Volume 21, Issue 4 (Pajouhan Scientific Journal, Autumn 2023)                   Pajouhan Sci J 2023, 21(4): 235-242 | Back to browse issues page

Research code: 111203-29
Ethics code: IR.GOUMS.REC.1398.308

XML Persian Abstract Print


Download citation:
BibTeX | RIS | EndNote | Medlars | ProCite | Reference Manager | RefWorks
Send citation to:

Moeini F, Mostaghimi M, Honarvar M, Sharifi A. Comparison of Dietary Intake of Zinc, Copper, Selenium, and Manganese in Children Having Autism Spectrum Disorders with Healthy Control Children. Pajouhan Sci J 2023; 21 (4) :235-242
URL: http://psj.umsha.ac.ir/article-1-1043-en.html
1- Student Research Committee, Faculty of Health, Golestan University of Medical Sciences, Gorgan, Iran , moeini.fahime@gmail.com
2- Student Research Committee, Faculty of Health, Golestan University of Medical Sciences, Gorgan, Iran
3- Health Management and Social Development Research Center, Faculty of Health, Golestan University of Medical Sciences, Gorgan, Iran
4- Golestan Research Center of Gastroenterology and Hepatology, Faculty of Health, Golestan University of Medical Sciences, Gorgan, Iran
Abstract:   (220 Views)
Background and Objectives: Children with autism spectrum disorders (ASD) are at risk of insufficient nutrient intake due to inappropriate eating habits, problems in sensory perception, and choosing monotonous foods. Minerals play an essential role in the central nervous system, and their deficiency or excess can cause a variety of health issues and can contribute to the development of ASD. This study aimed to compare the dietary intake of zinc, copper, selenium, and manganese in two groups of children, with ASD and healthy controls, in Gorgan City, Iran.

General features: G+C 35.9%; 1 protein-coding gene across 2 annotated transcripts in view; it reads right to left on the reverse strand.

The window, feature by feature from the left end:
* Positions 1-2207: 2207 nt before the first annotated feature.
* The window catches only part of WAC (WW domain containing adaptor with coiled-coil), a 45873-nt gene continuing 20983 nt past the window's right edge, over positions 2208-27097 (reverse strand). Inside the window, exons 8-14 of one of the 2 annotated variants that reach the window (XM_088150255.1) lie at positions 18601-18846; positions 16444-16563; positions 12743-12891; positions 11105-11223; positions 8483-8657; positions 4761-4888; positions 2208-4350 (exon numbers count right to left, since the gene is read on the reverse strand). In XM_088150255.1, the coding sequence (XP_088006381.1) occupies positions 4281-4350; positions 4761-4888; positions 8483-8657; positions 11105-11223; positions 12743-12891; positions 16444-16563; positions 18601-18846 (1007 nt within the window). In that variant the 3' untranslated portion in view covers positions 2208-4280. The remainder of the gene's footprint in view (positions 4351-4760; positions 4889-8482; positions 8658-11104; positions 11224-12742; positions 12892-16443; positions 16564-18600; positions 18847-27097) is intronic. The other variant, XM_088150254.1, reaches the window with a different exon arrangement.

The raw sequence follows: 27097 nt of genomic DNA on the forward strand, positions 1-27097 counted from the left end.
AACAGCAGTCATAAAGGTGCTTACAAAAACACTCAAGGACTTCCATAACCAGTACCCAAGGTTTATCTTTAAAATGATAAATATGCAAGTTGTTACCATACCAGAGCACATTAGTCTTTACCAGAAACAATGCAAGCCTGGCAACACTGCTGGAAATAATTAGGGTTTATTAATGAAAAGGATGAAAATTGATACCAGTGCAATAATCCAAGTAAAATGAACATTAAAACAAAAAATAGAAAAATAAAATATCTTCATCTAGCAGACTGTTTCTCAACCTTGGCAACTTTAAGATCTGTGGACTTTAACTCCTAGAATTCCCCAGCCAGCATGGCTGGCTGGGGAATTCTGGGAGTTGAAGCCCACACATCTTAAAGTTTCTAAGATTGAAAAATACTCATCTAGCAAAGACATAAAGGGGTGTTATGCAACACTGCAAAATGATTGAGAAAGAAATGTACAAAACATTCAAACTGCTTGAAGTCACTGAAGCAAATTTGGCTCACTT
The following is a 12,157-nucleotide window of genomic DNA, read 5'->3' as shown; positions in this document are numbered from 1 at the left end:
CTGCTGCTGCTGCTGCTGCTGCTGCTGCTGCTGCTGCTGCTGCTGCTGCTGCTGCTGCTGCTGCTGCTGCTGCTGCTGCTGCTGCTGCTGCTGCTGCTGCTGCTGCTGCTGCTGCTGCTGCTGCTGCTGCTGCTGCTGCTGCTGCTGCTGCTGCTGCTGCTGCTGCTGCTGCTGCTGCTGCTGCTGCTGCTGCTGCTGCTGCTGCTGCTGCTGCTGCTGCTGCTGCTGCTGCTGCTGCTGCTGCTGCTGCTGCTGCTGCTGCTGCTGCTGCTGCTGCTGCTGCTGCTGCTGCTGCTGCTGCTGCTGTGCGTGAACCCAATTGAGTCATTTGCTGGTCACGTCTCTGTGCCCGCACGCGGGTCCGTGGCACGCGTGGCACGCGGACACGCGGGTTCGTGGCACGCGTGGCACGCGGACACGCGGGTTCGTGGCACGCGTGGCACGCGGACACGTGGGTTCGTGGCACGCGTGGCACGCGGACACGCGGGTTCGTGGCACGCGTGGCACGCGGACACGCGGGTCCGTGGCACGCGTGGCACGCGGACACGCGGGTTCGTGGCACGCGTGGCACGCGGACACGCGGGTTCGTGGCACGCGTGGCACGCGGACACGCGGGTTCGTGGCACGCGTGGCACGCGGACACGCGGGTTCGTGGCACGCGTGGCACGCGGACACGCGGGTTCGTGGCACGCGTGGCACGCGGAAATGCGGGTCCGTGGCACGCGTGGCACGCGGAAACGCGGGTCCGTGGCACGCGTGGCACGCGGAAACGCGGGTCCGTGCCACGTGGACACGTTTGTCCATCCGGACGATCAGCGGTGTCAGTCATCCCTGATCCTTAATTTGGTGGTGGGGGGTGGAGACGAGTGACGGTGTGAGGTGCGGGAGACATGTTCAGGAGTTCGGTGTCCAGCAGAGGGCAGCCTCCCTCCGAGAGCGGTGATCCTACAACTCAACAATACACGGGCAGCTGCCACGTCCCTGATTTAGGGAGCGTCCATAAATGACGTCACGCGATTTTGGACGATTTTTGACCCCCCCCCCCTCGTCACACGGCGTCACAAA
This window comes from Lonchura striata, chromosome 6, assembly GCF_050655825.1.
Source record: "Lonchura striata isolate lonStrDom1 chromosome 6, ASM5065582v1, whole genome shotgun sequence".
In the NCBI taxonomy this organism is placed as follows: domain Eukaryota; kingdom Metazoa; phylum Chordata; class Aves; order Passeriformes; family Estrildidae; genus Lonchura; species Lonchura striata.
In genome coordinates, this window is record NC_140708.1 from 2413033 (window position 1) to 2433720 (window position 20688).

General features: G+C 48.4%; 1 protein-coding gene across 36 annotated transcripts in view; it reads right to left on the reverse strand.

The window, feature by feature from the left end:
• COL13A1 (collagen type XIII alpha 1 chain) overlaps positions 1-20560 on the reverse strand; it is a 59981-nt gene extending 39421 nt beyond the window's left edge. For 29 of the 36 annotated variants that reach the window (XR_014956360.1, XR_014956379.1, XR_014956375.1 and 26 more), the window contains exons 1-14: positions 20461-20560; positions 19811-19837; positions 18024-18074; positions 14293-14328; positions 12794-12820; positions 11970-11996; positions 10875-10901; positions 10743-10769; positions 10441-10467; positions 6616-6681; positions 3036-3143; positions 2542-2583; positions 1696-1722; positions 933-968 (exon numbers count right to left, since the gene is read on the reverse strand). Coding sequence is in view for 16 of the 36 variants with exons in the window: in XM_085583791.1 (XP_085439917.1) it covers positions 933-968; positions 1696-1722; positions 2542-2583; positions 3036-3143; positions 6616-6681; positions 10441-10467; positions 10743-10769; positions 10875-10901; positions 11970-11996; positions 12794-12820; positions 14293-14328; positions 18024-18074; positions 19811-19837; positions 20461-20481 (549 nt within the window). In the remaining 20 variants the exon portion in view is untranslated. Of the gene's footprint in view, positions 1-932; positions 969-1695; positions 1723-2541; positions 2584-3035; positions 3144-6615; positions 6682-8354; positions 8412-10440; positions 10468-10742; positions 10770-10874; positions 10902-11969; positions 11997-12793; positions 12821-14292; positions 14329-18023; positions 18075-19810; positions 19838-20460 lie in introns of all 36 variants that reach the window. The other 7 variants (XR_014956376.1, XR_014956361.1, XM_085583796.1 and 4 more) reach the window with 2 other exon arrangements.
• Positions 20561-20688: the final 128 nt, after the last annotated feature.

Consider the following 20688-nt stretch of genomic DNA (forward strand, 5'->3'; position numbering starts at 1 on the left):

Materials and Methods: In this study, the food intake of 35 ASD children aged 6 to 12 years and 70 healthy children was recorded using the semi-quantitative Food Frequency Questionnaire. The average daily intake of zinc, copper, selenium, and manganese was estimated using ShaFA software.
Results: There was no statistically significant difference in the dietary intake of zinc, copper, and selenium; however, the intake of manganese was significantly lower in ASD children (median±IQR: 2.39±1.83) than in healthy children (median±IQR: 3.24±1.94; P=0.03).
Conclusion: Considering the existence of problems related to eating habits in children with ASD, the results of this study showed the necessity of frequent and regular nutrition assessment for ASD children. Studies with larger sample sizes are recommended.
 
Full-Text [PDF 1276 kb]   (61 Downloads)    
Type of Study: Research Article | Subject: Basic Sciences
Received: 2023/08/19 | Accepted: 2023/08/29 | Published: 2023/12/1

References
1. Arons MH, Lee K, Thynne CJ, Kim SA, Schob C, Kindler S, et al. Shank3 is part of a zinc-sensitive signaling system that regulates excitatory synaptic strength. Journal of Neuroscience. 2016;36(35):9124-34. [DOI] [PubMed]